Out of the loop

Lacking legislative clout, N.C. black lawmakers turn to advocacy

Herbert L. White | 4/24/2013, 4:52 p.m.
Black lawmakers in N.C. gain in numbers, turn to advocacy
N.C. Rep. Kelly Alexander (right) talks to Verida Curry at a legislative forum April 21 at Friendship Missionary Baptist Church in Charlotte. A record number of African Americans in the N.C. General Assembly is serving during the 2013 legislative session as a result of redistricting that solidified Republican majorities in the House and Senate. Photo by Paul Williams, III

Indeed on April 24, the Legislative Black Caucus arranged for a press conference to criticize a pair of Republican-sponsored bills: One would require job applicants to pass a drug test before enrolling in WorkFirst, a welfare-to-employment program. The other is a voter ID requirement.

"The GOP continues to create legislation that is unconstitutional and severely restricts our citizens from providing for their families," said Rep. Garland Pierce, a Wagram Democrat and chair of the NCLBC. "Their latest ploy is to forbid applicants of the WorkFirst program by forcing those who are attempting to rejoin the workforce to pass a drug test. they are determined to take every opportunity to marginalize eligible voters who cast ballots at the polls."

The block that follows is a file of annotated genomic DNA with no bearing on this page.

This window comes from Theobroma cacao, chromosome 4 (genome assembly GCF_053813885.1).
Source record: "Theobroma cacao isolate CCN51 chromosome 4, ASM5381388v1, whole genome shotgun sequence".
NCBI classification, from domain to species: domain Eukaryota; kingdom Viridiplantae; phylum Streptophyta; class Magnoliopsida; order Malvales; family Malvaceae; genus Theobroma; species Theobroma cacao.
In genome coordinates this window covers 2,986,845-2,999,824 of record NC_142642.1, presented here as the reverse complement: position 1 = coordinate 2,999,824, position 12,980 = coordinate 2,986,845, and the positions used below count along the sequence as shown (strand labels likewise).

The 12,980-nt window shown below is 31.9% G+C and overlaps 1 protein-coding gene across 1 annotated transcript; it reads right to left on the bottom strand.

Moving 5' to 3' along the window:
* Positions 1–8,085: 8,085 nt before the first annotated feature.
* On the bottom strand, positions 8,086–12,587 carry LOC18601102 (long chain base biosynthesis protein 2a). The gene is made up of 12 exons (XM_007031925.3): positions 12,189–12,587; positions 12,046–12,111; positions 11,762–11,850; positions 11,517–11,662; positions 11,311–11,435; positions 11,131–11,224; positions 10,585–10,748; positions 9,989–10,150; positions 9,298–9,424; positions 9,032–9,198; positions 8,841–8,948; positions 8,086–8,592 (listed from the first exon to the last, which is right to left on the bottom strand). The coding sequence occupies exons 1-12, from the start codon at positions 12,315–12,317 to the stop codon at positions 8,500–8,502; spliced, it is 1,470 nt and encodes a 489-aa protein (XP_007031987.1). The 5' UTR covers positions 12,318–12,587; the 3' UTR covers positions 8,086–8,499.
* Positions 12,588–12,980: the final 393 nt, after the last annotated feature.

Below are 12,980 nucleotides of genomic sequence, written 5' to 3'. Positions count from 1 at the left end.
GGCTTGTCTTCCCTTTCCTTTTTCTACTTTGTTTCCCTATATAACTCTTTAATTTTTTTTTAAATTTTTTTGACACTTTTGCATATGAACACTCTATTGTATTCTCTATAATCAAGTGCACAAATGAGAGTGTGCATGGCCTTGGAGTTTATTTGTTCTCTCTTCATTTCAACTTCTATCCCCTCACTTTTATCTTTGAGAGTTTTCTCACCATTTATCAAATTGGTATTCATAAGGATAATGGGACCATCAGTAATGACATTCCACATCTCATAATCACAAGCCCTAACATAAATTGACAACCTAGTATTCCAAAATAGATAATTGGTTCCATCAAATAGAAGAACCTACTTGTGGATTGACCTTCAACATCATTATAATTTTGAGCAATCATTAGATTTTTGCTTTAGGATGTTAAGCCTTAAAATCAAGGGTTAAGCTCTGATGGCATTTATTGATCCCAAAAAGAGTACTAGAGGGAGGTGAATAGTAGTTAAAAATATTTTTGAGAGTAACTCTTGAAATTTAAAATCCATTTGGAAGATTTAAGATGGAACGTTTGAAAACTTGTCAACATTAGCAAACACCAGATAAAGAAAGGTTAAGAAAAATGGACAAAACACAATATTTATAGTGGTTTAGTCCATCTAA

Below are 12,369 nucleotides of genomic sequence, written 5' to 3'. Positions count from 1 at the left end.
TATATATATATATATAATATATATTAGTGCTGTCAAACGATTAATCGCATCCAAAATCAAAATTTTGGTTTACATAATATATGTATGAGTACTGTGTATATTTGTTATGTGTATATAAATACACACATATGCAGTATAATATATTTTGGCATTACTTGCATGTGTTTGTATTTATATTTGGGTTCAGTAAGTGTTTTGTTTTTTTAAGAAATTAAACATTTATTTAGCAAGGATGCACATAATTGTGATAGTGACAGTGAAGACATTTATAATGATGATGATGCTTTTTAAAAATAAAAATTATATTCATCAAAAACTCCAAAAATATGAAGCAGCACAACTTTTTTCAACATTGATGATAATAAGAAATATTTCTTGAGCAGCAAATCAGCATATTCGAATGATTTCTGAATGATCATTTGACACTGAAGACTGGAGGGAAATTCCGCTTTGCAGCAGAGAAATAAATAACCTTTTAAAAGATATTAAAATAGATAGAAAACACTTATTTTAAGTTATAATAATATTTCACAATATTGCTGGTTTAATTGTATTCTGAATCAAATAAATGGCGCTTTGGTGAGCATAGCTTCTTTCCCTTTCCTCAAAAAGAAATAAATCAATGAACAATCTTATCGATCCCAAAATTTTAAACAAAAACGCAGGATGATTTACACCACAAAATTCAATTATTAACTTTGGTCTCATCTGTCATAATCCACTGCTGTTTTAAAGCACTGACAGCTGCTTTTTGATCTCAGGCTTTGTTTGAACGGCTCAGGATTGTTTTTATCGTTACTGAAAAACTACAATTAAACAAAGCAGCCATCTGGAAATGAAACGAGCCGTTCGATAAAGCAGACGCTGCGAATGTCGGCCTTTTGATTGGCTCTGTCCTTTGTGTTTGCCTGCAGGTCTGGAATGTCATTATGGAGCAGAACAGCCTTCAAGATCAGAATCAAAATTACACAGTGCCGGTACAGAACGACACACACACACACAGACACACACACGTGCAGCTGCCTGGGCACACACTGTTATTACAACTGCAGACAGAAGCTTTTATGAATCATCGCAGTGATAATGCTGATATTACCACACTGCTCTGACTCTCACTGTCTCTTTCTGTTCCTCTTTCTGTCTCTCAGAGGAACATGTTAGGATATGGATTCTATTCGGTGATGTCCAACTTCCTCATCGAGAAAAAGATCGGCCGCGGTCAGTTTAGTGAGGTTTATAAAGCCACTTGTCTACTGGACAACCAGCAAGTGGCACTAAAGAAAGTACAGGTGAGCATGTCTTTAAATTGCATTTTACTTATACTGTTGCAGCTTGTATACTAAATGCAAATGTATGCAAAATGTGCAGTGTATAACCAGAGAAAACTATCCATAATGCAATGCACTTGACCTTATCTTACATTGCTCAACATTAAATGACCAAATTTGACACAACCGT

African Americans are also ascending to leadership positions in the minority caucus as at a faster rate. The House minority leader is Larry Hall of Durham, Rosa Gill of Wake County is one of three Democratic whips, or vote-counters, and Marvin Lucas of Fayetteville is a Democratic Council co-chair. In the Senate, Dan Blue of Durham is a Democratic caucus co-chair while Gladys Roberts and Floyd McKissick are deputy minority leaders.

"They are the majority in the Democratic caucus now and secondly, they hold a lot of leadership positions in the Democratic Party," Coble said.

If challenges to the GOP-driven remap fail in court, the legislative dynamic will likely remain. That means African Americans and Republicans will remain in reliably uncompetitive districts with the GOP maintaining control of the legislative agenda.

"I don’t see any backing off of the number of African American legislators during that eight-year time," Coble said. "Those districts are designed to help Republicans and African Americans, so that’s likely what will continue … unless, of course, the courts throw out the redistricting plan."